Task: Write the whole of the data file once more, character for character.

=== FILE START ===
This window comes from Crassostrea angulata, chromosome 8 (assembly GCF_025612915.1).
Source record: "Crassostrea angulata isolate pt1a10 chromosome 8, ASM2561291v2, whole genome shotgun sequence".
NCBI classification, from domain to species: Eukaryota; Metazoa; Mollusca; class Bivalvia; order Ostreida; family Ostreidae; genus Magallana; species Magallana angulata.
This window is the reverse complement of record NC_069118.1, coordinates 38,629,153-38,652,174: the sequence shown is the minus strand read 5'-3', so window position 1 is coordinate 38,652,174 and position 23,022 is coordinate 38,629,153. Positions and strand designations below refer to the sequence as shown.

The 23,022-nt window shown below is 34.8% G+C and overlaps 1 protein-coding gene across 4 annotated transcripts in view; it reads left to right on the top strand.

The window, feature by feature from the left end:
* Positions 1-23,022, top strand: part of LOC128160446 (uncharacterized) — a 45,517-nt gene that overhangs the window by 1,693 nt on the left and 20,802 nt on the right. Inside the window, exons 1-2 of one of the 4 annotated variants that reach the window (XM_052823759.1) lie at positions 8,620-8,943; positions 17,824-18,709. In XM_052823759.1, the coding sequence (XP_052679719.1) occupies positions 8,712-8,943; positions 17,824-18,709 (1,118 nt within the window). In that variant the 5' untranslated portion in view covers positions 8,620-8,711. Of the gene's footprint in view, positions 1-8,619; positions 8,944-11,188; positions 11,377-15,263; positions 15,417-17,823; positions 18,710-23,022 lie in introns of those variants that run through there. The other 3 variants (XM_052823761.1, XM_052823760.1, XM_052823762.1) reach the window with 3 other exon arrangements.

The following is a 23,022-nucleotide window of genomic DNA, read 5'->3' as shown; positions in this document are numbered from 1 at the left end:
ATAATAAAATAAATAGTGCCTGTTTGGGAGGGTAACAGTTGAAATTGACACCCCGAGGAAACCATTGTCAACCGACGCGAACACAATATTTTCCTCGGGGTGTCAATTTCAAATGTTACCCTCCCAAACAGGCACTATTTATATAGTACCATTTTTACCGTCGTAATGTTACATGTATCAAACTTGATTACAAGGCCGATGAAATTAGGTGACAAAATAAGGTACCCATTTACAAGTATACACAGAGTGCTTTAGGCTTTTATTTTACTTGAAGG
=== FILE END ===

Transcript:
This window comes from Crassostrea angulata, chromosome 8 (assembly GCF_025612915.1).
Source record: "Crassostrea angulata isolate pt1a10 chromosome 8, ASM2561291v2, whole genome shotgun sequence".
NCBI classification, from domain to species: Eukaryota; Metazoa; Mollusca; class Bivalvia; order Ostreida; family Ostreidae; genus Magallana; species Magallana angulata.
This window is the reverse complement of record NC_069118.1, coordinates 38,629,153-38,652,174: the sequence shown is the minus strand read 5'-3', so window position 1 is coordinate 38,652,174 and position 23,022 is coordinate 38,629,153. Positions and strand designations below refer to the sequence as shown.

The 23,022-nt window shown below is 34.8% G+C and overlaps 1 protein-coding gene across 4 annotated transcripts in view; it reads left to right on the top strand.

The window, feature by feature from the left end:
* Positions 1-23,022, top strand: part of LOC128160446 (uncharacterized) — a 45,517-nt gene that overhangs the window by 1,693 nt on the left and 20,802 nt on the right. Inside the window, exons 1-2 of one of the 4 annotated variants that reach the window (XM_052823759.1) lie at positions 8,620-8,943; positions 17,824-18,709. In XM_052823759.1, the coding sequence (XP_052679719.1) occupies positions 8,712-8,943; positions 17,824-18,709 (1,118 nt within the window). In that variant the 5' untranslated portion in view covers positions 8,620-8,711. Of the gene's footprint in view, positions 1-8,619; positions 8,944-11,188; positions 11,377-15,263; positions 15,417-17,823; positions 18,710-23,022 lie in introns of those variants that run through there. The other 3 variants (XM_052823761.1, XM_052823760.1, XM_052823762.1) reach the window with 3 other exon arrangements.

The following is a 23,022-nucleotide window of genomic DNA, read 5'->3' as shown; positions in this document are numbered from 1 at the left end:
ATAATAAAATAAATAGTGCCTGTTTGGGAGGGTAACAGTTGAAATTGACACCCCGAGGAAACCATTGTCAACCGACGCGAACACAATATTTTCCTCGGGGTGTCAATTTCAAATGTTACCCTCCCAAACAGGCACTATTTATATAGTACCATTTTTACCGTCGTAATGTTACATGTATCAAACTTGATTACAAGGCCGATGAAATTAGGTGACAAAATAAGGTACCCATTTACAAGTATACACAGAGTGCTTTAGGCTTTTATTTTACTTGAAGG